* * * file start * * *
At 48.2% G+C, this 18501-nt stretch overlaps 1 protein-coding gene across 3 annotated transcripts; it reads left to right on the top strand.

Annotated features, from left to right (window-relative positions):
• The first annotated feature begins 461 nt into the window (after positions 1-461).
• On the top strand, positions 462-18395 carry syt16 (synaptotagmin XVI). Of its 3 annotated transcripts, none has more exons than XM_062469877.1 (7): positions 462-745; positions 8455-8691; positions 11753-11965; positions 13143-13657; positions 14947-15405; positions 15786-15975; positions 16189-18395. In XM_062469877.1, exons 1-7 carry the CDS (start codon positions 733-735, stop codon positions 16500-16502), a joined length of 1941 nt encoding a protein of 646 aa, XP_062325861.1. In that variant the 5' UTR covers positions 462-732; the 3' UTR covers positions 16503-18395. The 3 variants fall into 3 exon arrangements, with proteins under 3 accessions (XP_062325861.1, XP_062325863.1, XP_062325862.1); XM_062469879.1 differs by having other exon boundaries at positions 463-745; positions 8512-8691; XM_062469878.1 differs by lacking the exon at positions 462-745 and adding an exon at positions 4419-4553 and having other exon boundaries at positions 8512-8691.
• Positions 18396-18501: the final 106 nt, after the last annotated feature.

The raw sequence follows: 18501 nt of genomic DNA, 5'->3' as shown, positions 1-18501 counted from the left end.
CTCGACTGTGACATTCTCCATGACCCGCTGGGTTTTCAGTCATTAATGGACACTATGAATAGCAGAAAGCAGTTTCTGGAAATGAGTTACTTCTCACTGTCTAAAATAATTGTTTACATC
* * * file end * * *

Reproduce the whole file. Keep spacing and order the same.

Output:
At 48.2% G+C, this 18501-nt stretch overlaps 1 protein-coding gene across 3 annotated transcripts; it reads left to right on the top strand.

Annotated features, from left to right (window-relative positions):
• The first annotated feature begins 461 nt into the window (after positions 1-461).
• On the top strand, positions 462-18395 carry syt16 (synaptotagmin XVI). Of its 3 annotated transcripts, none has more exons than XM_062469877.1 (7): positions 462-745; positions 8455-8691; positions 11753-11965; positions 13143-13657; positions 14947-15405; positions 15786-15975; positions 16189-18395. In XM_062469877.1, exons 1-7 carry the CDS (start codon positions 733-735, stop codon positions 16500-16502), a joined length of 1941 nt encoding a protein of 646 aa, XP_062325861.1. In that variant the 5' UTR covers positions 462-732; the 3' UTR covers positions 16503-18395. The 3 variants fall into 3 exon arrangements, with proteins under 3 accessions (XP_062325861.1, XP_062325863.1, XP_062325862.1); XM_062469879.1 differs by having other exon boundaries at positions 463-745; positions 8512-8691; XM_062469878.1 differs by lacking the exon at positions 462-745 and adding an exon at positions 4419-4553 and having other exon boundaries at positions 8512-8691.
• Positions 18396-18501: the final 106 nt, after the last annotated feature.

The raw sequence follows: 18501 nt of genomic DNA, 5'->3' as shown, positions 1-18501 counted from the left end.
CTCGACTGTGACATTCTCCATGACCCGCTGGGTTTTCAGTCATTAATGGACACTATGAATAGCAGAAAGCAGTTTCTGGAAATGAGTTACTTCTCACTGTCTAAAATAATTGTTTACATC